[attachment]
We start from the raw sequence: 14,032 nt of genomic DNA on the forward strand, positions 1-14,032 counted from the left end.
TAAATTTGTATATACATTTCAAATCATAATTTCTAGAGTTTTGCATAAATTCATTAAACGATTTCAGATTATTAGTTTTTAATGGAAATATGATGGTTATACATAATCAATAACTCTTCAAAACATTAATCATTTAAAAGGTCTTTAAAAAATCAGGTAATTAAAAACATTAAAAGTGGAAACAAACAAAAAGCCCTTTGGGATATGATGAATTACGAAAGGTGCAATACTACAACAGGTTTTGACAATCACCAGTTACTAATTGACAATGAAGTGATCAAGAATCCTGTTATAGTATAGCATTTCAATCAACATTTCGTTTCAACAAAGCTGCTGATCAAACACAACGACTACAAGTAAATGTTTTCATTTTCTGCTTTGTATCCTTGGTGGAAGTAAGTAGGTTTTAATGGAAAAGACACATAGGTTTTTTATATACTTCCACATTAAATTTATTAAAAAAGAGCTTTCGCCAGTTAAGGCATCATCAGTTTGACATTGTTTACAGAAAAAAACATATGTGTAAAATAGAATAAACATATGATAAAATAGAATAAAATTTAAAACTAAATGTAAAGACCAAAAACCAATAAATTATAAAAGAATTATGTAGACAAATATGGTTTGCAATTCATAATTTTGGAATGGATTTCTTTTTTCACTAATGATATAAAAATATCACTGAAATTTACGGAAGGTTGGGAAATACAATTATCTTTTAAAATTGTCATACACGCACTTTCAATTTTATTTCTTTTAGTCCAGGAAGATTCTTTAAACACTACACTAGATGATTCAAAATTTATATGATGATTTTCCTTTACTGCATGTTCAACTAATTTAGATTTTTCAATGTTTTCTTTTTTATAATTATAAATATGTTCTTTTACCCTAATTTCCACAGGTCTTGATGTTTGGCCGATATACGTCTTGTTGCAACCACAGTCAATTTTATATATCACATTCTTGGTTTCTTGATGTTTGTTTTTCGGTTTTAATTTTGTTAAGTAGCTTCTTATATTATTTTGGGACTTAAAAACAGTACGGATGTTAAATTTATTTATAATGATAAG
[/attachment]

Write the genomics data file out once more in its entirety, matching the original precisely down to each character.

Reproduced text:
We start from the raw sequence: 14,032 nt of genomic DNA on the forward strand, positions 1-14,032 counted from the left end.
TAAATTTGTATATACATTTCAAATCATAATTTCTAGAGTTTTGCATAAATTCATTAAACGATTTCAGATTATTAGTTTTTAATGGAAATATGATGGTTATACATAATCAATAACTCTTCAAAACATTAATCATTTAAAAGGTCTTTAAAAAATCAGGTAATTAAAAACATTAAAAGTGGAAACAAACAAAAAGCCCTTTGGGATATGATGAATTACGAAAGGTGCAATACTACAACAGGTTTTGACAATCACCAGTTACTAATTGACAATGAAGTGATCAAGAATCCTGTTATAGTATAGCATTTCAATCAACATTTCGTTTCAACAAAGCTGCTGATCAAACACAACGACTACAAGTAAATGTTTTCATTTTCTGCTTTGTATCCTTGGTGGAAGTAAGTAGGTTTTAATGGAAAAGACACATAGGTTTTTTATATACTTCCACATTAAATTTATTAAAAAAGAGCTTTCGCCAGTTAAGGCATCATCAGTTTGACATTGTTTACAGAAAAAAACATATGTGTAAAATAGAATAAACATATGATAAAATAGAATAAAATTTAAAACTAAATGTAAAGACCAAAAACCAATAAATTATAAAAGAATTATGTAGACAAATATGGTTTGCAATTCATAATTTTGGAATGGATTTCTTTTTTCACTAATGATATAAAAATATCACTGAAATTTACGGAAGGTTGGGAAATACAATTATCTTTTAAAATTGTCATACACGCACTTTCAATTTTATTTCTTTTAGTCCAGGAAGATTCTTTAAACACTACACTAGATGATTCAAAATTTATATGATGATTTTCCTTTACTGCATGTTCAACTAATTTAGATTTTTCAATGTTTTCTTTTTTATAATTATAAATATGTTCTTTTACCCTAATTTCCACAGGTCTTGATGTTTGGCCGATATACGTCTTGTTGCAACCACAGTCAATTTTATATATCACATTCTTGGTTTCTTGATGTTTGTTTTTCGGTTTTAATTTTGTTAAGTAGCTTCTTATATTATTTTGGGACTTAAAAACAGTACGGATGTTAAATTTATTTATAATGATAAG